16. Because air freshener and other strong fragrances are known for masking drug odor, air freshener and other strong fragrances may contribute to a police officer's reasonable suspicion.


Defendant moved to withdraw his plea because he would not have entered it had he known he was subject to lifetime postrelease rather than the 36 months in his original sentence.

1. The Due Process Clause of the Fourteenth Amendment to the United States Constitution protects defendants in criminal cases by requiring that any plea be knowingly and voluntarily made. As part of this protection, a court considering a defendant's plea of guilty or nolo contendere must inform the defendant of the direct consequences of his or her plea. The record must affirmatively disclose that the defendant understands the potential consequences of the plea and nevertheless chooses to plead guilty or no contest.

2. Postrelease supervision is a direct consequence of a plea because it is definite, automatic, and immediately follows a period of imprisonment. 3. Under K.S.A. 22-3210, a court considering a defendant's plea must determine— and the record must affirmatively disclose—that the defendant enters his or her plea voluntarily and with an understanding of its consequences. K.S.A. 2018 Supp. 22- 3210(a)(2) thus requires a court to inform the defendant of the consequences of the plea, including the specific sentencing guidelines level, and the maximum penalty provided by law which may be imposed upon acceptance of such plea.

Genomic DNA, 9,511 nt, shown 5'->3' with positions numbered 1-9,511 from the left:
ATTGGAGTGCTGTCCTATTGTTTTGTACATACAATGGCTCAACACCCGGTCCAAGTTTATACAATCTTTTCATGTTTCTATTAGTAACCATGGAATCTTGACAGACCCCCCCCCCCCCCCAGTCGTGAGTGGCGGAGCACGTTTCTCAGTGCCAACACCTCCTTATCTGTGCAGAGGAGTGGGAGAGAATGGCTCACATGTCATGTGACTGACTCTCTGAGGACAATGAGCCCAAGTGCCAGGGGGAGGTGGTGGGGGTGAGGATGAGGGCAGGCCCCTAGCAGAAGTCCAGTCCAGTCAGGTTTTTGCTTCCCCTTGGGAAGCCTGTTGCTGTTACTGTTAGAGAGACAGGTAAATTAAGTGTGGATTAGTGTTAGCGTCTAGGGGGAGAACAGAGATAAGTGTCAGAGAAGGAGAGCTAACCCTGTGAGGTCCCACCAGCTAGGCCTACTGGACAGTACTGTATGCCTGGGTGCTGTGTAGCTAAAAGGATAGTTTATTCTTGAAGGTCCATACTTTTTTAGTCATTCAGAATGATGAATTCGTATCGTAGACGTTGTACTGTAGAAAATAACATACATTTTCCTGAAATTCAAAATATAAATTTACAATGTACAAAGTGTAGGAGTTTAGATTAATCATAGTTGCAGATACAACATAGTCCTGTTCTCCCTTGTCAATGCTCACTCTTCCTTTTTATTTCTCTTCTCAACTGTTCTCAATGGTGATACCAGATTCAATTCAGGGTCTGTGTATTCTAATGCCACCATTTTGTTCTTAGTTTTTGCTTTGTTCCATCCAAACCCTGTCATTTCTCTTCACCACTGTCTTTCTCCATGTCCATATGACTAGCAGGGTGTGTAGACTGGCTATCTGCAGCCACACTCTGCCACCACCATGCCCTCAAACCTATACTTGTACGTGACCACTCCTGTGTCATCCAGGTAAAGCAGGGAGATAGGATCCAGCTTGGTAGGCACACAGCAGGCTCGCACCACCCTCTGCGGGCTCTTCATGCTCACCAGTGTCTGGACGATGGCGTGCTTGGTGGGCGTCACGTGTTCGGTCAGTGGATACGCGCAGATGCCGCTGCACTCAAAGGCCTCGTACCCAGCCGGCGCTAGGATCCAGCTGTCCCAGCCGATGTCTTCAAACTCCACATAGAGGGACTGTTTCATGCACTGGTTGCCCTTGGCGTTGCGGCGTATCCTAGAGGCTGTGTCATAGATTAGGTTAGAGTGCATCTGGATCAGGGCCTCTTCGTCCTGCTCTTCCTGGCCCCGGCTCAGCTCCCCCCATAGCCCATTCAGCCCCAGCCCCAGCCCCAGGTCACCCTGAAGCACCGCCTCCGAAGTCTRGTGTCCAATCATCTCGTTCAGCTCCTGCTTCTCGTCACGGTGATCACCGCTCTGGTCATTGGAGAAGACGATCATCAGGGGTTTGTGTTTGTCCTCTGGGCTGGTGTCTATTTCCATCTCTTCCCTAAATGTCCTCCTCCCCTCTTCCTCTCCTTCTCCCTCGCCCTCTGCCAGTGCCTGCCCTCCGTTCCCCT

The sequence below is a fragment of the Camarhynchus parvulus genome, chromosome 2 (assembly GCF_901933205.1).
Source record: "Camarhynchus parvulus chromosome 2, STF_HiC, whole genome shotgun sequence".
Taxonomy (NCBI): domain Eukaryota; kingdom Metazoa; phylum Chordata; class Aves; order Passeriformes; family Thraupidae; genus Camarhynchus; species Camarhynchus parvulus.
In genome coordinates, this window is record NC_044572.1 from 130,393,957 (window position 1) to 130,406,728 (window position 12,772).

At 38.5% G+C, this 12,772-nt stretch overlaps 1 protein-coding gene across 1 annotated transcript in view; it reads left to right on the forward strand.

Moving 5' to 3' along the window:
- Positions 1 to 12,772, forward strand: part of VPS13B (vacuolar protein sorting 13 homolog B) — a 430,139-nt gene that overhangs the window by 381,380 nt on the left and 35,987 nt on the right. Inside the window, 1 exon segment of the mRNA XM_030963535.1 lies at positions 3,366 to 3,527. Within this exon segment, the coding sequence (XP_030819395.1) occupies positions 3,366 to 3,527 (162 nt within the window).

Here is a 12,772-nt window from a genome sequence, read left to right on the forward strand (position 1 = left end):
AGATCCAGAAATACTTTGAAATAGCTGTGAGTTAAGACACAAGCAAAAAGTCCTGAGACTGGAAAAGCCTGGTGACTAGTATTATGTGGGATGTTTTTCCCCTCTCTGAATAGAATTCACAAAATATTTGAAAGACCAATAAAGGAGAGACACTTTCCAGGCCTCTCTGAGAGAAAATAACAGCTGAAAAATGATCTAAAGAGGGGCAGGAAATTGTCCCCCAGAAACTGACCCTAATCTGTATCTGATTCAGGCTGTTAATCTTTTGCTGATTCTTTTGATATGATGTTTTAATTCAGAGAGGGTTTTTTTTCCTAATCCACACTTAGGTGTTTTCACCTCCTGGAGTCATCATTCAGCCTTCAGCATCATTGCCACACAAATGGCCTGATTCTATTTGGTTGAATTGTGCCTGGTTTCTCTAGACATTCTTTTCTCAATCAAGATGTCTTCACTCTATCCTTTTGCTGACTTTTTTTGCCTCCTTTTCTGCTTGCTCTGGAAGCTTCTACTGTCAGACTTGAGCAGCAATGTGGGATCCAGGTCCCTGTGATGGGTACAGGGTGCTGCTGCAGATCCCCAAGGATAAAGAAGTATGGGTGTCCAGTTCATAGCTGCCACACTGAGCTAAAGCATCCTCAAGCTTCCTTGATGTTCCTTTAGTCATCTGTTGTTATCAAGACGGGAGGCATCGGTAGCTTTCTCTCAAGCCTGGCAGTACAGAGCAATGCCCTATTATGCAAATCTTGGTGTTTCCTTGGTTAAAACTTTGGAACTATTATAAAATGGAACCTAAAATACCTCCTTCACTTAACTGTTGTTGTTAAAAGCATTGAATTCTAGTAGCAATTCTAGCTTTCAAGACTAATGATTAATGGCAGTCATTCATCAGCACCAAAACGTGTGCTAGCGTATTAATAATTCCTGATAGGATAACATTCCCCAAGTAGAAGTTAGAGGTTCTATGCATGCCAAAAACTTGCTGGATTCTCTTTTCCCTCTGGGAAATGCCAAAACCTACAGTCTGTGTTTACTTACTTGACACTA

4. The decision to deny a motion to withdraw a plea lies within the discretion of the district court. On appeal, a person challenging a district court's denial must establish that the court abused its discretion in reaching that decision.